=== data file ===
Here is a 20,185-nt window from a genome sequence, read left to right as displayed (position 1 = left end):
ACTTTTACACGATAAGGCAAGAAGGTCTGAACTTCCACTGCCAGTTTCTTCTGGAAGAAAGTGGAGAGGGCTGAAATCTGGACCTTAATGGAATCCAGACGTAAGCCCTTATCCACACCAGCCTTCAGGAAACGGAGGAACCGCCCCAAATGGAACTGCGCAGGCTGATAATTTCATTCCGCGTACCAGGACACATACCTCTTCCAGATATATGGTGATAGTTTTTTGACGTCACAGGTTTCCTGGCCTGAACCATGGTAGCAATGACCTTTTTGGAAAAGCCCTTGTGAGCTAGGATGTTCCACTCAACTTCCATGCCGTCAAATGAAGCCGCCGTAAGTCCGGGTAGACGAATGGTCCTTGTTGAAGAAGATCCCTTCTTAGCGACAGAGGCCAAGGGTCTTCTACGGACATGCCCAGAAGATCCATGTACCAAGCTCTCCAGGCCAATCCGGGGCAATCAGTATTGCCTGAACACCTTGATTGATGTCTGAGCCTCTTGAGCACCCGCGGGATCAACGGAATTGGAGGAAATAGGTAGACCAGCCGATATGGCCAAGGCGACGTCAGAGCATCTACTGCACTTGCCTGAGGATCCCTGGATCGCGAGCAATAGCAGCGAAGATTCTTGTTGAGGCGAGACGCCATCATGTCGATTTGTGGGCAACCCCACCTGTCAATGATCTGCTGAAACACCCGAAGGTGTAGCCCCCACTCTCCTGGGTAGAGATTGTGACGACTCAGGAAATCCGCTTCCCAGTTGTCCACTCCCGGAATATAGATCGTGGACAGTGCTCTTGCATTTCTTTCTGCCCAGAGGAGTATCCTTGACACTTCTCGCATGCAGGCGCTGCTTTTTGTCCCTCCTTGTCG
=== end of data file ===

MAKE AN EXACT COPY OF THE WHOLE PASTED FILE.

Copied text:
Here is a 20,185-nt window from a genome sequence, read left to right as displayed (position 1 = left end):
ACTTTTACACGATAAGGCAAGAAGGTCTGAACTTCCACTGCCAGTTTCTTCTGGAAGAAAGTGGAGAGGGCTGAAATCTGGACCTTAATGGAATCCAGACGTAAGCCCTTATCCACACCAGCCTTCAGGAAACGGAGGAACCGCCCCAAATGGAACTGCGCAGGCTGATAATTTCATTCCGCGTACCAGGACACATACCTCTTCCAGATATATGGTGATAGTTTTTTGACGTCACAGGTTTCCTGGCCTGAACCATGGTAGCAATGACCTTTTTGGAAAAGCCCTTGTGAGCTAGGATGTTCCACTCAACTTCCATGCCGTCAAATGAAGCCGCCGTAAGTCCGGGTAGACGAATGGTCCTTGTTGAAGAAGATCCCTTCTTAGCGACAGAGGCCAAGGGTCTTCTACGGACATGCCCAGAAGATCCATGTACCAAGCTCTCCAGGCCAATCCGGGGCAATCAGTATTGCCTGAACACCTTGATTGATGTCTGAGCCTCTTGAGCACCCGCGGGATCAACGGAATTGGAGGAAATAGGTAGACCAGCCGATATGGCCAAGGCGACGTCAGAGCATCTACTGCACTTGCCTGAGGATCCCTGGATCGCGAGCAATAGCAGCGAAGATTCTTGTTGAGGCGAGACGCCATCATGTCGATTTGTGGGCAACCCCACCTGTCAATGATCTGCTGAAACACCCGAAGGTGTAGCCCCCACTCTCCTGGGTAGAGATTGTGACGACTCAGGAAATCCGCTTCCCAGTTGTCCACTCCCGGAATATAGATCGTGGACAGTGCTCTTGCATTTCTTTCTGCCCAGAGGAGTATCCTTGACACTTCTCGCATGCAGGCGCTGCTTTTTGTCCCTCCTTGTCG